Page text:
• Over Right Door
  • NO EXIST

29
Fit the Humor into the Point
  • Potato Farmer hard times rob banks caught
    prison wife sends note replies dont dig the
    field hid money wife sends note bunch of
    deputy sheriffs dug up field plant the
    potatoes!
  • Q (1) What kind of point/s can this story
    illustrate?
  • (2) How would you weave it into your speech?

30
Fit the Humor (Cont.)
  • 2. Mountain climber loses grip falls grabs
    small plant on mountainside hanging on God,
    please help me! silence then, Let Go my
    son. -- Is that really you God? Let go, my
    son! Is there anyone else out there?
  • Point/s?
  • How to weave into speech?

31
ART of Opening
  • Capture Attention
  • Create Relevance
  • Lead into Topic
  • ----------------------------
  • Preview Content

32
The Speech Opening
  • Why is opening important ?
  • Unless a speaker can interest his audience at
    once, his effort will be a failure.
  • - Clarence Darrow
  • General Guidelines
  • 5-10 of speech length
  • Prepare after preparing body of speech
  • Know it cold to deliver with max. eye contact

33
The Key to a Great Opening
  • Get audiences
  • Mental i_________
  • Imaginative p___________

34
Ideas for Openings
  • Intriguing question
  • Challenging statement
  • Problem Description Opener
  • Short illustration or story
  • A visual aid

35
Intriguing Questions
  • Principles
  • Mental i____________
  • Imaginative p____________
  • Lead into topic

36
Intriguing Question Examples
  • Are you secretly afraid of ?
  • What do you think is the most effective way to ?
  • How many times have you said to yourself ?
  • When was the last time you ?
  • What would you say if I promised that ?
  • Has this ever happened to you ?
  • If you knew you could never fail, what would you
    ...?
  • Do you remember the first time you ever ?

37
The Challenging Statement
  • Principles
  • Surprise
  • Create curiosity
  • Sense of challenge
  • Mental I__________

38
Challenge Examples
  • Good morning! In the next few minutes I will
    show you why nervousness can be a speakers best
    friend.
  • If you are not happy in life, you have sowed the
    seeds of that unhappiness.

39
Problem Description Opener
  • One of the most powerful attention-grabbing
    openers
  • Principle Solidarity Solution
  • 1. Describe attendees important problems/needs.
  • 2. Tell attendees that youll show them how to
    solve those problems.

40
Example
  • All of us in this room want the same thing to
    be able to speak so well that listeners hang on
    to our every word and we achieve our speaking
    goals. But have you ever wondered why you cant
    seem to really connect with listeners? Are you
    tired of sounding like a robot when you really
    want to engage your audience? Does it seem like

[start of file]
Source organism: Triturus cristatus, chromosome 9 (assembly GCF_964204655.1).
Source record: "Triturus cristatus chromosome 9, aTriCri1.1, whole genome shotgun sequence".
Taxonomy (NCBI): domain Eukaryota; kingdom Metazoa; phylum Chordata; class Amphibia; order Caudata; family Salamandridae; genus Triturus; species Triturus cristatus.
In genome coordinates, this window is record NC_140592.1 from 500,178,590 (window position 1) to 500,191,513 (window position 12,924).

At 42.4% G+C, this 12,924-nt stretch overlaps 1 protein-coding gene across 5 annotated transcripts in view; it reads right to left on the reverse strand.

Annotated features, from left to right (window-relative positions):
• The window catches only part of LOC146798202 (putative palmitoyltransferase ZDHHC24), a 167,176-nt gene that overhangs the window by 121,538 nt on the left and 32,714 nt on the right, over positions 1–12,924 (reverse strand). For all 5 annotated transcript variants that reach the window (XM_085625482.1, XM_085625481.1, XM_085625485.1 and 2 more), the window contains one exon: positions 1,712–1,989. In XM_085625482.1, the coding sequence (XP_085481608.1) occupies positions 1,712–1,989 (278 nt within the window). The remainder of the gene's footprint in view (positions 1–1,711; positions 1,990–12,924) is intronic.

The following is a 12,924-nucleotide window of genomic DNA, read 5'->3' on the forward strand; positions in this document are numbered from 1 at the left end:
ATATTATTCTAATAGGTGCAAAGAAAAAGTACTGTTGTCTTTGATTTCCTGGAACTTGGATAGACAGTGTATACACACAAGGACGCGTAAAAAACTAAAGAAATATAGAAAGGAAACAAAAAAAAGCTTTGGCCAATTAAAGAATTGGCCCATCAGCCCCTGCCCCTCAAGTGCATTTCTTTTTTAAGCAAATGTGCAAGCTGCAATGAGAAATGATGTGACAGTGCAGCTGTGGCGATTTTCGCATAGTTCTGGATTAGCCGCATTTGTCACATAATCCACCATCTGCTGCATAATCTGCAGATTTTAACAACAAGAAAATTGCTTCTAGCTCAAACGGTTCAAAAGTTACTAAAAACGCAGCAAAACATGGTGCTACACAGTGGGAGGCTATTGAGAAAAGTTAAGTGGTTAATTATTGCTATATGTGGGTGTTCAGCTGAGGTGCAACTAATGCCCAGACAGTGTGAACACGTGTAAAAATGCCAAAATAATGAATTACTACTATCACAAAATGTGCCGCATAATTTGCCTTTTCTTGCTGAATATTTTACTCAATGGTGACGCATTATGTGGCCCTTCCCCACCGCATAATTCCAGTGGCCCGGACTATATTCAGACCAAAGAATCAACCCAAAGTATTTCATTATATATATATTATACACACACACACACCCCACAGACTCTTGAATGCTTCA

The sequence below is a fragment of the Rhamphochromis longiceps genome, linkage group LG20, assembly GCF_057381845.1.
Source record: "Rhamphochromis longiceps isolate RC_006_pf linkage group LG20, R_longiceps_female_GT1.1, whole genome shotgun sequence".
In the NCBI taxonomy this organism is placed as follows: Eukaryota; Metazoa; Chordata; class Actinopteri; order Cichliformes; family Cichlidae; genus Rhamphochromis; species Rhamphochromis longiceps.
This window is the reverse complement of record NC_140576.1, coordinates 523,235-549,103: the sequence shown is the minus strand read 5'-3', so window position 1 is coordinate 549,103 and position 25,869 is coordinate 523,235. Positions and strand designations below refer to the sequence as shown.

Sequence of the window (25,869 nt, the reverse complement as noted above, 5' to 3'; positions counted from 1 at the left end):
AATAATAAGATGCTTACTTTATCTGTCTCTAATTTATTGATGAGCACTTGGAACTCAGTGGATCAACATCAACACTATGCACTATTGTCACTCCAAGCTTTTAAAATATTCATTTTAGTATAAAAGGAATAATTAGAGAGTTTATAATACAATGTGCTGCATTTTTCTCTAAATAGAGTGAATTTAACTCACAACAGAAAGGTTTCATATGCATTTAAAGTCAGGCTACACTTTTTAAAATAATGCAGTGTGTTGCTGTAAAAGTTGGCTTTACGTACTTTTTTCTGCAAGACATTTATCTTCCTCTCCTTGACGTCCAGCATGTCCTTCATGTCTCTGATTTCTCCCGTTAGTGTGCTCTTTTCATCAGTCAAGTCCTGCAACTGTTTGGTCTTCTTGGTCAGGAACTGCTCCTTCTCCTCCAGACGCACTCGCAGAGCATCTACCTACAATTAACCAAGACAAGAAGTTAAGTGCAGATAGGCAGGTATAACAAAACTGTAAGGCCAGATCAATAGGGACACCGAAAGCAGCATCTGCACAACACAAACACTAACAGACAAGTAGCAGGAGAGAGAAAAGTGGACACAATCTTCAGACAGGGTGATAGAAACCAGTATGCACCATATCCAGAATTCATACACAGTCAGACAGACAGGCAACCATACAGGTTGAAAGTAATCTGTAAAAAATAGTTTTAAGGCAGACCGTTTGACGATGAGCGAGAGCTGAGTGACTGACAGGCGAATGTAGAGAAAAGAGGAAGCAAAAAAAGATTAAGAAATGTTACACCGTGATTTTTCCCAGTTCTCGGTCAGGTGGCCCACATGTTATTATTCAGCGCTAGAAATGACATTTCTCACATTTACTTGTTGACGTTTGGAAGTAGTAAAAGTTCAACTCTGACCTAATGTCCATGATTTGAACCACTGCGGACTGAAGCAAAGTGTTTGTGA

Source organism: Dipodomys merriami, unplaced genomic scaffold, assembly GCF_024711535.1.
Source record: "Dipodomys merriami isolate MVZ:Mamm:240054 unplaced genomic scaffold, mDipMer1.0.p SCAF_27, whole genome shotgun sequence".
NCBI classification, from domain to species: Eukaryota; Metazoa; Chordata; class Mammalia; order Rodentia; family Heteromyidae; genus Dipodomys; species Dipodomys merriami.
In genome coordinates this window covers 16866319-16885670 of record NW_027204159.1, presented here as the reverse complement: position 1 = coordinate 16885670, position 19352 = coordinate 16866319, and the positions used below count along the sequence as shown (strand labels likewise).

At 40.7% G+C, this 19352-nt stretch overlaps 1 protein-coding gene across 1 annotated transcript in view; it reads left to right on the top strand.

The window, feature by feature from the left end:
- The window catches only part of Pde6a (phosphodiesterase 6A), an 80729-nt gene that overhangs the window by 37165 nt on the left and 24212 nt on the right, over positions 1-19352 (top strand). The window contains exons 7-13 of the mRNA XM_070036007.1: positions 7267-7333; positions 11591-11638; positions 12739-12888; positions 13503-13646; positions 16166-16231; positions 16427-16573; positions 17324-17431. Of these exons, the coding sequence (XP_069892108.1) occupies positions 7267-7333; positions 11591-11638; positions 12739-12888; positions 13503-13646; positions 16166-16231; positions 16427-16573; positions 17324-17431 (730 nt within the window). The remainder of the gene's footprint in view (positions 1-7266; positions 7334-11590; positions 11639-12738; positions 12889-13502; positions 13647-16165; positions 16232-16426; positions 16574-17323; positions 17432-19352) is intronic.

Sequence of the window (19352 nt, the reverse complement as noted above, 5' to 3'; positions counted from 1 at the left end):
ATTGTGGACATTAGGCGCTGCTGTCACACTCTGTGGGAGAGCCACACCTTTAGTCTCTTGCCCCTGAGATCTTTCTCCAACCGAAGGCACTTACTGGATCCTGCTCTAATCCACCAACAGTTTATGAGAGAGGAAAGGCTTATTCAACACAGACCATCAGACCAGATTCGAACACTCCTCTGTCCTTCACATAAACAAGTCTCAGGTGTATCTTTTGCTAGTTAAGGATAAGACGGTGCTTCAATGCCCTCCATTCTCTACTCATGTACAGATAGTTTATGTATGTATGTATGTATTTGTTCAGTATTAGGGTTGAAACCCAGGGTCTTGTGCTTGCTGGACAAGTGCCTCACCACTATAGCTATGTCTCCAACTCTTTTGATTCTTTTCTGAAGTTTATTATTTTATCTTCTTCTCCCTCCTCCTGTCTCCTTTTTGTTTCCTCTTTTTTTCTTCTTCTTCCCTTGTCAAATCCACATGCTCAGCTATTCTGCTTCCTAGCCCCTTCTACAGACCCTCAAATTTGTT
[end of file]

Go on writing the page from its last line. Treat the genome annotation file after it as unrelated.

someone else always has more fun and gets the
    standing ovations? The good news is there is a
    way to achieve your goals! In the next hour you
    will discover powerful principles that will help
    you reach your hearts desire in public speaking!

41
Four Other Opening Techniques
  • Short story (Dilip A. 1992)
  • Action (Craig Valentine 1999)
  • Visuals (Morgan McArthur 1993)
  • Unwrapping (Morgan McArthur 1993)

42
The Conclusion
  • Great is the art of the beginning, but greater
  • is the art of ending
  • - Longfellow
  • How would you rate your speech endings on a
    scale of 1-10?
  • Strengths?
  • Challenges?

43
Two Major Functions of Conclusions
  • Let the listeners sense you are ending the speech
  • Reinforce the listeners understanding of, or
    commitment to the central idea

44
Signaling the End
  • Loop back to the beginning
  • Begin to summarize (informing)
  • Begin a call to action (persuading")
  • Restate central idea
  • Manner of delivery and changes in vocality
  • Tone, pacing, intonation, rhythm
  • Crescendo
  • Dissolve

45
Crescendo Ending
  • Closing of Ive Been to the Mountain top
    speech
  • by Martin Luther King

46
Dissolve Ending
  • In my dreams I hear again the crash of guns, the
    rattle of musketry, the strange, mournful mutter
    of the battlefield. But in the evening of my
    memory always I come back to West Point. Always
    there echoes and re-echoes Duty, Honor, Country.
  • Today marks my final roll call with you. But I
    want you to know that when I cross the river, my
    last conscious thoughts will be of the Corps, and
    the Corps, and the Corps.
  • I bid you farewell.
  • - General Douglas McArthur,
  • Farewell address to Cadets at West Point

47
Closing
  • Purpose? Inform, Educate, Persuade, Inspire,
    Entertain, Challenge
  • Integrate entire presentation toward desired end
    result

48
Choosing a Winning Title
  • Some approaches
  • Keep it short
  • Fit the central idea
  • Fit the specific purpose
  • Make it intriguing
  • Promise a Benefit
  • Use key words from body of speech

49
Organizational Secrets of the Lion King
  • All that we need to know, we will find within
    ourselves or modeled in nature.
  • The King of Beasts models the organization for a
    speech!

50
Organizational Secrets (Cont.)
  • Head Introduction
  • Spine/Backbone Central Idea (one)
  • Body Body of Talk
  • Main Bones Main Points
  • Cartilage Tendons Connectives
  • Feet Supporting Data
  • Flesh, Skin, Mane Emotional Connection
  • Tail - Conclusion

51
Effectiveness
  • Achievement of Purpose
  • Interest
  • Reception

52
Effective Communication
  • My listeners must understand what Im saying and
    feel what Im feeling.
  • Understand Clarity (left brain)
  • Feel Emotion arousing word pictures (right
    brain)
  • Master the above two and you will achieve your
    purpose!

53
Audience Receptiveness
  • Ten Things People Want
  • 1. Understand be understood
  • 2. Significant topic
  • 3. Relevant message
  • 4. Inspiration

54
People Want
  • 5. Entertainment
  • 8. Connectedness Community
  • 7. Respect Caring